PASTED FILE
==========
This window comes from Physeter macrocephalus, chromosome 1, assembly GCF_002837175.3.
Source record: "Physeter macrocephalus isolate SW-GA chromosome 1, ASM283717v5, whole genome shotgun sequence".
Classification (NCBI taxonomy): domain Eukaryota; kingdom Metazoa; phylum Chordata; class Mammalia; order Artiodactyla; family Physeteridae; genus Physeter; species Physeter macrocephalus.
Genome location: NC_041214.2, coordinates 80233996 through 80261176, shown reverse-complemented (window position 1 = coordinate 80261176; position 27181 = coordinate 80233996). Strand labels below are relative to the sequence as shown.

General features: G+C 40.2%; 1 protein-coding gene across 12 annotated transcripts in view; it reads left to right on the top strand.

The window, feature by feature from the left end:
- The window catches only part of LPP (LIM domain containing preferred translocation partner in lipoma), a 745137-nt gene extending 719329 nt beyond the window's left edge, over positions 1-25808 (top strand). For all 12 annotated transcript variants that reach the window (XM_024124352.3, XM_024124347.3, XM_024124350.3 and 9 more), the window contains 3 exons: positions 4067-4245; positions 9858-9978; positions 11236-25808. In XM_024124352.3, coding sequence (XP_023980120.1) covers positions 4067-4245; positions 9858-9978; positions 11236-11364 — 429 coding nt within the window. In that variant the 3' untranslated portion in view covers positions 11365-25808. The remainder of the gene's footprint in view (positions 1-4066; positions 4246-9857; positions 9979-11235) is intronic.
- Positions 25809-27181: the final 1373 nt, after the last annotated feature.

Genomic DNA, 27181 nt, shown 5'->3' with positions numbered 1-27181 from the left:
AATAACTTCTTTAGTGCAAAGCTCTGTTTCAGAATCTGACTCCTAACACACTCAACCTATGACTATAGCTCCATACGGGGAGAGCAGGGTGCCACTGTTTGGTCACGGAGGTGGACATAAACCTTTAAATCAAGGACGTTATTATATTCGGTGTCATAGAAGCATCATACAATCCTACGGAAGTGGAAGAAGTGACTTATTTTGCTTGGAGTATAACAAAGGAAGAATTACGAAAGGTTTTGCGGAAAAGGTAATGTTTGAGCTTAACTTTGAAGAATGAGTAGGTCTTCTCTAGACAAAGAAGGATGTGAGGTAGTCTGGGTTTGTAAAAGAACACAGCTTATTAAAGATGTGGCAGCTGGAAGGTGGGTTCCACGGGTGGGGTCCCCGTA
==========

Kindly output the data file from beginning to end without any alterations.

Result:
This window comes from Physeter macrocephalus, chromosome 1, assembly GCF_002837175.3.
Source record: "Physeter macrocephalus isolate SW-GA chromosome 1, ASM283717v5, whole genome shotgun sequence".
Classification (NCBI taxonomy): domain Eukaryota; kingdom Metazoa; phylum Chordata; class Mammalia; order Artiodactyla; family Physeteridae; genus Physeter; species Physeter macrocephalus.
Genome location: NC_041214.2, coordinates 80233996 through 80261176, shown reverse-complemented (window position 1 = coordinate 80261176; position 27181 = coordinate 80233996). Strand labels below are relative to the sequence as shown.

General features: G+C 40.2%; 1 protein-coding gene across 12 annotated transcripts in view; it reads left to right on the top strand.

The window, feature by feature from the left end:
- The window catches only part of LPP (LIM domain containing preferred translocation partner in lipoma), a 745137-nt gene extending 719329 nt beyond the window's left edge, over positions 1-25808 (top strand). For all 12 annotated transcript variants that reach the window (XM_024124352.3, XM_024124347.3, XM_024124350.3 and 9 more), the window contains 3 exons: positions 4067-4245; positions 9858-9978; positions 11236-25808. In XM_024124352.3, coding sequence (XP_023980120.1) covers positions 4067-4245; positions 9858-9978; positions 11236-11364 — 429 coding nt within the window. In that variant the 3' untranslated portion in view covers positions 11365-25808. The remainder of the gene's footprint in view (positions 1-4066; positions 4246-9857; positions 9979-11235) is intronic.
- Positions 25809-27181: the final 1373 nt, after the last annotated feature.

Genomic DNA, 27181 nt, shown 5'->3' with positions numbered 1-27181 from the left:
AATAACTTCTTTAGTGCAAAGCTCTGTTTCAGAATCTGACTCCTAACACACTCAACCTATGACTATAGCTCCATACGGGGAGAGCAGGGTGCCACTGTTTGGTCACGGAGGTGGACATAAACCTTTAAATCAAGGACGTTATTATATTCGGTGTCATAGAAGCATCATACAATCCTACGGAAGTGGAAGAAGTGACTTATTTTGCTTGGAGTATAACAAAGGAAGAATTACGAAAGGTTTTGCGGAAAAGGTAATGTTTGAGCTTAACTTTGAAGAATGAGTAGGTCTTCTCTAGACAAAGAAGGATGTGAGGTAGTCTGGGTTTGTAAAAGAACACAGCTTATTAAAGATGTGGCAGCTGGAAGGTGGGTTCCACGGGTGGGGTCCCCGTA